Starling conducts art like an Xsport. His efforts are often so extreme they carry the charm of clownish stunts, always involving a skill he has not yet acquired: model-making, boat-building, bicycle construction, chair fabrication, etc.

Starling conducts art like an Xsport. His efforts are often so extreme they carry the charm of clownish stunts, always involving a skill he has not yet acquired: model-making, boat-building, bicycle construction, chair fabrication, etc. These strivings are essential to his intentions, which is why he leaves visible signs of his efforts. Viewers observe scratches, saw marks, and measurements. Refined mastery is ignored in order to provide evidence of the dramatic transformation that produced the object being displayed, indicating the intensity and duration of the artist’s interventions. 
Starling helps art historians decipher the significance of these efforts by commenting, “One of the things that I’ve been thinking about a lot over the last few years is this idea of a post-conceptual practice and how it’s possible to take some of the very clear, hard-won models from conceptual work, you know, from the sixties, seventies, perhaps, and to try to re-deploy them in a way, to give them a new life. I mean in a way I suppose the overwhelming sense of a lot of that work for me, while fantastically important historically, is that it became rather too self-referential, monastic in a way. But to me there‚Äôs so much fruitful material there to re-use in investigations of a slightly more outward-looking nature and perhaps a little bit more politicized, if you like -and not only the politics of art production either.”47
a. Starling specifically mentions Robert Barry’s Inert Gas Series/Helium, Neon, Argon, Krypton, Xenon. From a Measured Volume to Indefinite Expansion. 1969.  
Here is an excerpt form an interview Barry conducted with Holger Weh in which he explains Inert Gas’s relationship to conceptual art:
“The Inert Gas pieces were an attempt to use material – inert gas – which is an undetectable material, you can’t smell it or see it, and use this material to create a kind of large environmental sculpture, if you will. It was one of the last works that I did in ’69, where I actually used physical material. And so it was a kind of transitional work, in that I was still using material, even though one’s understanding of the work and appreciation really had to be totally mental. One would have to use one’s imagination. I used inert gas – neon, helium, xenon, krypton – because they were, first of all, called the ‘noble gases’. I always thought they were sort of romantic. They were completely unknown about 100 years ago, we didn’t know they existed, and yet we breathe them in and exhale them, we live around them and move in these inert gases.”48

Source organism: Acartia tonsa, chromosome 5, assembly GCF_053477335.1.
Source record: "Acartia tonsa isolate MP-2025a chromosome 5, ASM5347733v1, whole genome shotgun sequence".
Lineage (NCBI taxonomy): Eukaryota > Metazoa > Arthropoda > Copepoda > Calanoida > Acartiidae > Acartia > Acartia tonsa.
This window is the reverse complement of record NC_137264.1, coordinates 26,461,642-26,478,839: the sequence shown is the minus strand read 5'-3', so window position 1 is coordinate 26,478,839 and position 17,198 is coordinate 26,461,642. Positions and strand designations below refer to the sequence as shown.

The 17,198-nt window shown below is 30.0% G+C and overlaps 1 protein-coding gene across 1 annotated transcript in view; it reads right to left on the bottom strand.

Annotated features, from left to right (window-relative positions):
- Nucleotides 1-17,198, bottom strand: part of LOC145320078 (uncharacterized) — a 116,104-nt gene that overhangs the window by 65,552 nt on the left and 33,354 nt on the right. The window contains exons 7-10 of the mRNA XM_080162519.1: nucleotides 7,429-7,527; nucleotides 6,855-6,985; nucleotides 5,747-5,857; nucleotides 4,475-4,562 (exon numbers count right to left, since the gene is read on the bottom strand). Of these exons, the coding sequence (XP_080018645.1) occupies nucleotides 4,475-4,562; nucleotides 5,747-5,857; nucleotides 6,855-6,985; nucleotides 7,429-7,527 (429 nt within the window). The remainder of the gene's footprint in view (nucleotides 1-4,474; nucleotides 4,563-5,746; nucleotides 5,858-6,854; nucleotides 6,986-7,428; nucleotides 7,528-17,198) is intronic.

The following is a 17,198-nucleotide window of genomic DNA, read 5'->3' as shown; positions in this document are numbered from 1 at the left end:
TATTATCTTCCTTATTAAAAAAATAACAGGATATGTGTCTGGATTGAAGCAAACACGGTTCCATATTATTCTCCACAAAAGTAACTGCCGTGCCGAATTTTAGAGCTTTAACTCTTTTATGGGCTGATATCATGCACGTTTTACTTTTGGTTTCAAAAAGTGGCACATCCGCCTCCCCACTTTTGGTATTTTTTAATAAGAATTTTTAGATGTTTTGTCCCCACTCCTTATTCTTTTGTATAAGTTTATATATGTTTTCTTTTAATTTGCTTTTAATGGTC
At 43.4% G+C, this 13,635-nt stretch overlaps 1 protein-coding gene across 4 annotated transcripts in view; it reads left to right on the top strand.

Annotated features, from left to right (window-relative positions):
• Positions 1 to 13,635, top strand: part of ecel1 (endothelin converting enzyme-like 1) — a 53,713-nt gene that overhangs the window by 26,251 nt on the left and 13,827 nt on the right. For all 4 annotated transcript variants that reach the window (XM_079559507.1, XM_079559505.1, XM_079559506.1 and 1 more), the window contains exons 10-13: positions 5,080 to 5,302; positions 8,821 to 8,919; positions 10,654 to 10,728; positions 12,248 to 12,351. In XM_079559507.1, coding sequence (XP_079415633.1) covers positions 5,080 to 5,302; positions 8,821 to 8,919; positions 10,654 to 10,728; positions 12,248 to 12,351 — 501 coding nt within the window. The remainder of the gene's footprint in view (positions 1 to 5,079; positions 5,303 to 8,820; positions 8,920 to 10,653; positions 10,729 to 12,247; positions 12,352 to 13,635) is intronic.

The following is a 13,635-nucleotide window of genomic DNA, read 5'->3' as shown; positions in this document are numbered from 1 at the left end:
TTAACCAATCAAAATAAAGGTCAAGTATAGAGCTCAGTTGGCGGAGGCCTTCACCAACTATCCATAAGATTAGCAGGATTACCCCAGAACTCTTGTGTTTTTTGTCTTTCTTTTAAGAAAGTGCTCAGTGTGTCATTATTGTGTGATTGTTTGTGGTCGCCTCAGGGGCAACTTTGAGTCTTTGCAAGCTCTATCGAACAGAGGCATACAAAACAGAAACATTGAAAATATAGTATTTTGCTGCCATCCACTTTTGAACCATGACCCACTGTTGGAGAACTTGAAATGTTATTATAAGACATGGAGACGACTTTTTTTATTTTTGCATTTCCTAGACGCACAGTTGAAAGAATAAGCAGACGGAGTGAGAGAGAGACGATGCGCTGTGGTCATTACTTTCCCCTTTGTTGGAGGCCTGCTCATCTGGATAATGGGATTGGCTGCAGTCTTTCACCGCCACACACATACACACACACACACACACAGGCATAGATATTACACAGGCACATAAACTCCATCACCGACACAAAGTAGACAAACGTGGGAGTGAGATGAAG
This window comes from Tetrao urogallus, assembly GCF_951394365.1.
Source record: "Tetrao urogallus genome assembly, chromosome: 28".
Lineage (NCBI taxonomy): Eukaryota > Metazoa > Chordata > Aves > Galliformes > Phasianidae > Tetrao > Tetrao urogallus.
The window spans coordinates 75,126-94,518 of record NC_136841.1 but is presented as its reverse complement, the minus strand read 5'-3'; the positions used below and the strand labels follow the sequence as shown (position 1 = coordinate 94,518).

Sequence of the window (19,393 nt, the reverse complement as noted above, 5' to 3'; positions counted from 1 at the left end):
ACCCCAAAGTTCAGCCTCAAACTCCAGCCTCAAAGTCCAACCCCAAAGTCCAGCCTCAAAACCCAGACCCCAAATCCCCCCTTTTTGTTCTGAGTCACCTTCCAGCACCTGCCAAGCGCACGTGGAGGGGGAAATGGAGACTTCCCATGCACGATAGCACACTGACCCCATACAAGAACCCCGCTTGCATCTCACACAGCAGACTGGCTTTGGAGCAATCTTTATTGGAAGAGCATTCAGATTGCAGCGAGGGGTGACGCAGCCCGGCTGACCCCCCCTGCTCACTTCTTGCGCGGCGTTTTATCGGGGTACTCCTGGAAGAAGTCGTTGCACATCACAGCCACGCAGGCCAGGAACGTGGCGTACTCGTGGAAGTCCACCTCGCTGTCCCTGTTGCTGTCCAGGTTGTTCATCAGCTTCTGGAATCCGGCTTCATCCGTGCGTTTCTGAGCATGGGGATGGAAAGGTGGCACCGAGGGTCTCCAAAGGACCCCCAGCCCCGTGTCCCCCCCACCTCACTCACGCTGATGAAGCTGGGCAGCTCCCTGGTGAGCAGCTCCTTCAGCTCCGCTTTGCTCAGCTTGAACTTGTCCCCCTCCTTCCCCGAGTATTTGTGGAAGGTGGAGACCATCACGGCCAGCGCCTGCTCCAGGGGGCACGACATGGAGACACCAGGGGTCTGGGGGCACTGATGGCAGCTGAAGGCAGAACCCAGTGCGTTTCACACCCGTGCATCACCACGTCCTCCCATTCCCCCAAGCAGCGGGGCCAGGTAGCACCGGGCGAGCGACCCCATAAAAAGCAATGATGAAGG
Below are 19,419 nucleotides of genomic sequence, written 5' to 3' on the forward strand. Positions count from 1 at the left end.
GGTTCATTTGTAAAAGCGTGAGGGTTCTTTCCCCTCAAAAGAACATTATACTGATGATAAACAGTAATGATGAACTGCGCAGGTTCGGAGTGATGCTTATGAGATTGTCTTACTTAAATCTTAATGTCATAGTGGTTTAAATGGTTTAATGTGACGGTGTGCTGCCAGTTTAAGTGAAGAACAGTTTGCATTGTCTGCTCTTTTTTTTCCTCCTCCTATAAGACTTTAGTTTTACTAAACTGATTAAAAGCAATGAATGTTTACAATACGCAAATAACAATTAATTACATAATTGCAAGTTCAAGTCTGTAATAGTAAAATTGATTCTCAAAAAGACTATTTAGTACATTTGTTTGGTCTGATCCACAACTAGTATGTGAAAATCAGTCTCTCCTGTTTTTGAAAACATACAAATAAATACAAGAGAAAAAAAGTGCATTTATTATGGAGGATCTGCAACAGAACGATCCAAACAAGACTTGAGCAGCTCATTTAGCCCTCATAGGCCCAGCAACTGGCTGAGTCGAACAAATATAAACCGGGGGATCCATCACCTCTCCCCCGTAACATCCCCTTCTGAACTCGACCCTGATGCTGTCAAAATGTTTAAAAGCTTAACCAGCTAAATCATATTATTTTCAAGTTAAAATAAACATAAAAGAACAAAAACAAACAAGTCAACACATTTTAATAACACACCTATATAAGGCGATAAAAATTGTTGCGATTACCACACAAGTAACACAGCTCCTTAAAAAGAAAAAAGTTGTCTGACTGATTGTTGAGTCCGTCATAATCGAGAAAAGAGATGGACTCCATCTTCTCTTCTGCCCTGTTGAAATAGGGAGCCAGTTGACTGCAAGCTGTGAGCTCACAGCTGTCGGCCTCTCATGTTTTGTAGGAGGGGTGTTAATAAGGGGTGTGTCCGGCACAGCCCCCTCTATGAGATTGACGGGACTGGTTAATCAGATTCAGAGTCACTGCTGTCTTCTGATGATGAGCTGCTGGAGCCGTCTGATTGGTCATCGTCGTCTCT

Starling’s interest in this work may seem curious because physical effort involved in material transformations are absent from Barry’s art process and from conceptual art practices. However, Starling seems as intent as Barry to stimulate the mental responses of the audience, instead of purely visual responses. Identify the specific components used by Barry in his Inert Gas Series and by Starling in One Ton that activate cerebral reactions.
b. Starling’s statement regarding the untapped potential of art from the 60s-70s that has the potential of a ‘new life’ can be applied to Process Art. Process Art set the precedent for focusing on the methods of producing an object. The meaning of a process art work is derived from the work’s creation; not the end product. An example of a process art work that could be described as “self-referential, monastic” is a 1961 sculpture by Robert Morris titled Box With the Sound of Its Own Making. Morris inserted a tape loop inside the box which plays the sounds made while constructing the box – the sawing and the hammering. In essence, the box repeats its fabrication history again and again.  
Morris imbeds the methods of production into his art work, as Starling does. But the difference between them is significant. Starling’s high-exertion / low-tech labors are not ‘self-referential’. They convey poignant messages about non-art topics. His works address such environmental themes as energy consumption, recycling, introduced species, mining, etc. For example, while Shedboatshed provides evidence of its own physical transformations, it also addresses the nature of ‘work’ in a highly technologized economy. By exerting physical labor where it is not required, Starling delivers a ‘Luddite protest’. He explains, “you know, that idea of destroying the technology that you perceive as taking away your livelihood, your job, and I suppose that notion is somehow…. you know, there or thereabouts in a lot of the work, a kind of controlled aggression towards technology, in a way.”49  Machines change the nature of work by turning humans into automata and can disrupt eco system functions. 
Wood is sawed and hammered in both of these works of art. Evidence of this process in Morris’s piece is exclusively aural, while in Shedboatshed it is exclusively visual. Discuss the environmental significance of the fact that Morris’s efforts are linear; they come to a halt when the perfect cube is constructed. Starling’s efforts, on the other hand, are cyclical; the original object is destroyed to make it useful for another purpose, and then it is returned to its original form.